Is military force no longer the way to win wars?

US F-15E Strike Eagle flies over northern Iraq Image copyright AP
Image caption US air strikes are being deployed against targets in Iraq

War has changed radically over the past 25 years.

Just how radically is highlighted by going back a little further - consider the current commemoration of the outbreak of World War One.

For all the horror and the suffering, that conflict ended with a clear result - Germany and its allies lost.

World War Two also resulted in a clear victory, as did many smaller conflicts in the post-war period.

The West did not always win. The US ultimately lost the Vietnam War, for example, but the fact remains that military force, one way or another, appeared to deliver clear and definitive outcomes.

Not any longer.

President George W Bush's "mission accomplished speech" on the deck of the aircraft carrier the USS Abraham Lincoln, in May 2003, when he famously declared that the US and its allies had "prevailed", rather highlights the problem.

"Victory" - whatever that is - is not just in the eye of the beholder. It rather depends upon when exactly you decide to declare it and move on.

Today, some 11 years later, US troops are back in Iraq - for now as advisers - and US and allied warplanes are striking targets in Anbar province and elsewhere.

Iraq - like Afghanistan - seems far from a victory. Libya too - a small war apparently easily won - looks to have had a far from positive outcome.

These wars, some will say, gave these three countries the chance of a new political start - but they also precipitated vast damage and loss of life, and many might argue that the new political start has largely been squandered.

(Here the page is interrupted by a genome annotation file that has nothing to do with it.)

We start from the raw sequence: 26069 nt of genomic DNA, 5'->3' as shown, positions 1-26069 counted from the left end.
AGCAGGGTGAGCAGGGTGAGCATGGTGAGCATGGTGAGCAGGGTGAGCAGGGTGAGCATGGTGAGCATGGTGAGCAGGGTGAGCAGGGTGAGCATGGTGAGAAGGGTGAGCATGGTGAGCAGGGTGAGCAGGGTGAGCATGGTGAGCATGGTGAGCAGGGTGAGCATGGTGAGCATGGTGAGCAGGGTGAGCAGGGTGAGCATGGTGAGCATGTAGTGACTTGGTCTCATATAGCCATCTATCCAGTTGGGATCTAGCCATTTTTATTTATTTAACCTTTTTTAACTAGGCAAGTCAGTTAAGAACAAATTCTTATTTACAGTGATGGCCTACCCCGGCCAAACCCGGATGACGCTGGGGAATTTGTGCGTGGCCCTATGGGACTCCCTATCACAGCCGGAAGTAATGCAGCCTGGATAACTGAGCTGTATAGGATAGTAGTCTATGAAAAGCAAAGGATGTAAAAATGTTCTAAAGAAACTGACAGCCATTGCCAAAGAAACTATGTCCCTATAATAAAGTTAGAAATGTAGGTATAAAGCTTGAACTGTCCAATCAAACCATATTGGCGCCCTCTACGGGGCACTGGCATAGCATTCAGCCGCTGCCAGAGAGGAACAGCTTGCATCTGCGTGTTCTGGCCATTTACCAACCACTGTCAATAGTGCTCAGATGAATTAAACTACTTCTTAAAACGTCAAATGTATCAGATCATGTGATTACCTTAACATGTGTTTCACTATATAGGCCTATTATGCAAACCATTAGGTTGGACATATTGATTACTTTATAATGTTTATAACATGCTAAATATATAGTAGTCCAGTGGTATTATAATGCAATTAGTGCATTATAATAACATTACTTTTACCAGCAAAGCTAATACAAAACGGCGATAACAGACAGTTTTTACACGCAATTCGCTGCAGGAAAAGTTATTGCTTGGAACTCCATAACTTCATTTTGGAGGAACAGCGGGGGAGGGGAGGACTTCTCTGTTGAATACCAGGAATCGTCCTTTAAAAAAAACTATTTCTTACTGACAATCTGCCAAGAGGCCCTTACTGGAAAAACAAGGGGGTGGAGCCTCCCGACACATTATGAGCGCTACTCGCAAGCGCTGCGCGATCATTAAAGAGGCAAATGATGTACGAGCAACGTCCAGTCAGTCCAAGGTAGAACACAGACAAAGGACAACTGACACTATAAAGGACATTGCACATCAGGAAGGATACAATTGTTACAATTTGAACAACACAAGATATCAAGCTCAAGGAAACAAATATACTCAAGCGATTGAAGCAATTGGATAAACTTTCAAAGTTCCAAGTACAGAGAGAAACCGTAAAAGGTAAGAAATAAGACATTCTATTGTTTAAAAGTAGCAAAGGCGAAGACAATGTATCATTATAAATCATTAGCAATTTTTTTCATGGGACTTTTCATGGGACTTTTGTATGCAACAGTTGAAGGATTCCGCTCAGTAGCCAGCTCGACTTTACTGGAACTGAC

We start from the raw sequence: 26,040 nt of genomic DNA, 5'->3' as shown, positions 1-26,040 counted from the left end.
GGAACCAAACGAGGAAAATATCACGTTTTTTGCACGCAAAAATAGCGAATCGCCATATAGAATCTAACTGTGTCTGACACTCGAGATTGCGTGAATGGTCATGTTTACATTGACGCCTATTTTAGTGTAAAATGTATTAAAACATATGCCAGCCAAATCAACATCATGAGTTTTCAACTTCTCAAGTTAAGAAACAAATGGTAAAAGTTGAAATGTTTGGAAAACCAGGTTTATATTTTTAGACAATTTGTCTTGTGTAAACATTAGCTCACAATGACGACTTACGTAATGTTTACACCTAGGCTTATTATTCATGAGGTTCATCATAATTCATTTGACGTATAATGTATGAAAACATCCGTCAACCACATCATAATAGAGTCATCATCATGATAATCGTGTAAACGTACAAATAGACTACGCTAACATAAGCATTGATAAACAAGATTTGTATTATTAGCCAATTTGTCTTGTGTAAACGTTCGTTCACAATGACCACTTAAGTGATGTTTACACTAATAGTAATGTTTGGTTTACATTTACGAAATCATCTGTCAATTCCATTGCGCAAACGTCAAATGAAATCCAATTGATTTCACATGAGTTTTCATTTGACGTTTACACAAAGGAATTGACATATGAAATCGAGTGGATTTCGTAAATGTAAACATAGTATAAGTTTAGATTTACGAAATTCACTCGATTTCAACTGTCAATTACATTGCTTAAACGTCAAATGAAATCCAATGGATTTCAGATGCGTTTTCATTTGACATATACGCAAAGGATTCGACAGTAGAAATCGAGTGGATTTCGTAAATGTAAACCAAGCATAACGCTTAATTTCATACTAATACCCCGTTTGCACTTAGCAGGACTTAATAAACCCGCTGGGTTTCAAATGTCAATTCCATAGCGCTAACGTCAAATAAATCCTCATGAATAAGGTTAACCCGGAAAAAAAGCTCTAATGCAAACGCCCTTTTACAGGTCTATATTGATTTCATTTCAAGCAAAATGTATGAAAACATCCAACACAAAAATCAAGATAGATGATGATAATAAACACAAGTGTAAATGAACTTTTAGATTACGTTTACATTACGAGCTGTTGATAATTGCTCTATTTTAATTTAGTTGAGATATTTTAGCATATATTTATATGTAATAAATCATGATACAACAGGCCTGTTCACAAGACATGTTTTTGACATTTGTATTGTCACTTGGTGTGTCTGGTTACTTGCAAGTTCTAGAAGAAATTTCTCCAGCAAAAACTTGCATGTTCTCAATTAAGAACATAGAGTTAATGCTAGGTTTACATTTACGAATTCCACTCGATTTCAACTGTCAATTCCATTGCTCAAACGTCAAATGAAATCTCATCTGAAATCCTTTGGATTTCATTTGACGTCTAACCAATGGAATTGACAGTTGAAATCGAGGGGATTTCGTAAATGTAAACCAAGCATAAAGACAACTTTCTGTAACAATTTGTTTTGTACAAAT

Broken states

So why cannot military force secure the sort of definitive outcomes that seemed to be achievable in the past? Look more widely today and the problem is the same.

Image copyright Reuters
Image caption President Bush's declaration of victory in Iraq proved to be premature

Israel's repetitive conflicts in Gaza appear to achieve little other than maintaining the status quo.

In all of these cases Western-style armies with overwhelming access to the most modern military technologies available either cannot prevail or do so in only a mitigated fashion.

So what's going wrong? What has changed? Is it that military force itself is no longer so useful? If so, why?

Or is it perhaps that military force is being employed in the wrong circumstances or maybe even in the wrong way?

Two things are worth noting. First, the context of war has changed dramatically from inter-state conflict to wars within broken states.

Armies are actually very good at taking on other armies - that after all is what they are trained for and understand.

But battling against shadowy forces inside a failed country whose languages and culture are poorly understood is quite another matter.

The struggle against the so-called Islamic State (IS) in Iraq and Syria could be a turning point in a small way in that from the outset Western leaders and military commanders have all insisted that this is not essentially a problem amenable to a military solution.

Air power may contain IS. Local forces on the ground may roll it back, but this is a social and political struggle for the future of the Middle East, whose existing state system is in deep crisis.

Secondly, the end of the Cold War and the apparent dominant moment of the West prompted all sorts of well-meaning ideas about intervention, some spoke of "a responsibility to protect", a desire to use this pre-eminent military force to good effect.

Along came a related idea - rather than war being a national necessity, a battle for survival, some began to speak of "wars of choice".

Well, after Afghanistan, Iraq and Libya, the world looks a little different.

Many now might argue that war perhaps should never be a choice, it should go back to being a rare necessity.